Mammals do another weird thing too, regarding testes’ placement outside the body cavity, and lest anyone chime in with “keep them cool!” as the explanation, I shall merely groan and point to the notably hot-bodied birds with their internal testes right where they always were, and say yet again, quit mistaking recent detail with original evolution. Mammalian sperm vulnerability to heat is a result of being outside, not the cause of getting outside. What interests me more is that different mammals pop’em out in different spots, e.g. the rabbit scrotum is above (or in front of) the penis, not below (behind).

Not too easy a topic, right? So easy to think of our arrangement as being the “sensible” or “obvious” one. And way too easy to confound it with essential qualities of maleness and femaleness too … imagine, shall we, in our fun science fiction way, Star Trek type colorful-human aliens who happen to be like derived birds, with no penis and essentially identical genital anatomy between male and female, yet with fully copulatory behavior otherwise similar to humans.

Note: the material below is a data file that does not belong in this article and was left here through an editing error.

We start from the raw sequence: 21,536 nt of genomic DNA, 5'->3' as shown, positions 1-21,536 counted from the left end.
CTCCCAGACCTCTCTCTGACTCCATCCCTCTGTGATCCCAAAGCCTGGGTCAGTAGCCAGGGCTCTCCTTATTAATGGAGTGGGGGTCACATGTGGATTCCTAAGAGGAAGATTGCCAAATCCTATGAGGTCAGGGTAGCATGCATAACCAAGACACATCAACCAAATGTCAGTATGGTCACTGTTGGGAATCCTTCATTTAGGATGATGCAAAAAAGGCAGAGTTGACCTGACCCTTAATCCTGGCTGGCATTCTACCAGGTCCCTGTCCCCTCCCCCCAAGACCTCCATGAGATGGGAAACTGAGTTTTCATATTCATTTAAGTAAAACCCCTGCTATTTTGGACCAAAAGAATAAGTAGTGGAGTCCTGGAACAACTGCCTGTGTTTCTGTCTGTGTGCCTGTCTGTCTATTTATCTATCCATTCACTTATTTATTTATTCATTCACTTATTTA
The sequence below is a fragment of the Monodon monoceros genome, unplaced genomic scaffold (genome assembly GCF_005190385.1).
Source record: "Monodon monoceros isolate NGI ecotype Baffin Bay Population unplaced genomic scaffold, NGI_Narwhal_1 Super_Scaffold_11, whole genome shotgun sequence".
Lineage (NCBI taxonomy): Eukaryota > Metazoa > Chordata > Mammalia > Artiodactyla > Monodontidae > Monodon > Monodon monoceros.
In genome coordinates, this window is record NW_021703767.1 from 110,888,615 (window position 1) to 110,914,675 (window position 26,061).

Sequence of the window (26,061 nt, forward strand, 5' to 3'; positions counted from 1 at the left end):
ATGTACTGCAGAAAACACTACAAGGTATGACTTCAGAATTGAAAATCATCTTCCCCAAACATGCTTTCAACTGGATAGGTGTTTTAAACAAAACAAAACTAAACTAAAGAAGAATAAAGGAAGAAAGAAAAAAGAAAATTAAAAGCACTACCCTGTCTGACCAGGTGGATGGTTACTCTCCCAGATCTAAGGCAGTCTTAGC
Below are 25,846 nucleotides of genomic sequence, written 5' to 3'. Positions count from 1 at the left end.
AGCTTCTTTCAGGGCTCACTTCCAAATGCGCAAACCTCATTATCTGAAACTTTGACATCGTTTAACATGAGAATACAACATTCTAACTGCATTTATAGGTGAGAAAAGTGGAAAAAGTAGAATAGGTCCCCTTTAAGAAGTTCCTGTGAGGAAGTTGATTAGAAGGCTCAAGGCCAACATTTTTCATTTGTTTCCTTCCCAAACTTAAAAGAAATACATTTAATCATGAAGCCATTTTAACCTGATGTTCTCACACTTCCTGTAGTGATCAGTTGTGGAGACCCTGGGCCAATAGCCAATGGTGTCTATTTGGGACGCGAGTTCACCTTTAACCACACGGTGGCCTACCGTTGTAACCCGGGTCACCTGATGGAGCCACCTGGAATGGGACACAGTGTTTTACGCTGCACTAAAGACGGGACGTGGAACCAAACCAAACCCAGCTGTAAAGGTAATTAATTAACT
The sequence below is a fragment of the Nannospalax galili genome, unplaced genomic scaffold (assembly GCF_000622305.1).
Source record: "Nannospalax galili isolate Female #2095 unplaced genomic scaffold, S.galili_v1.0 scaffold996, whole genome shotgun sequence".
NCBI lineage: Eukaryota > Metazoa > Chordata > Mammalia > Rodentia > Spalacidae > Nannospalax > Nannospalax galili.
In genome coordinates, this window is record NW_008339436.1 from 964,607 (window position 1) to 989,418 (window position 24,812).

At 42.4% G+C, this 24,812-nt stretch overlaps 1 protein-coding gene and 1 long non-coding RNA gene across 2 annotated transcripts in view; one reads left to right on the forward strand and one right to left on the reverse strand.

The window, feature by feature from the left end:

Links: Do dragons have penises? (I wrote that in 2002); I feel it my duty as well to mention the Finnish band CMX’s first album Cloaca Maxima and the Dutch film Cloaca. Might as well list these too: Count Bacula, part 1; Count Bacula, part 2: Oh, the diversity!; Count Bacula, part 3: The case of the missing baculum.

Next: Count Bacula, Part 5: Indescribable geometries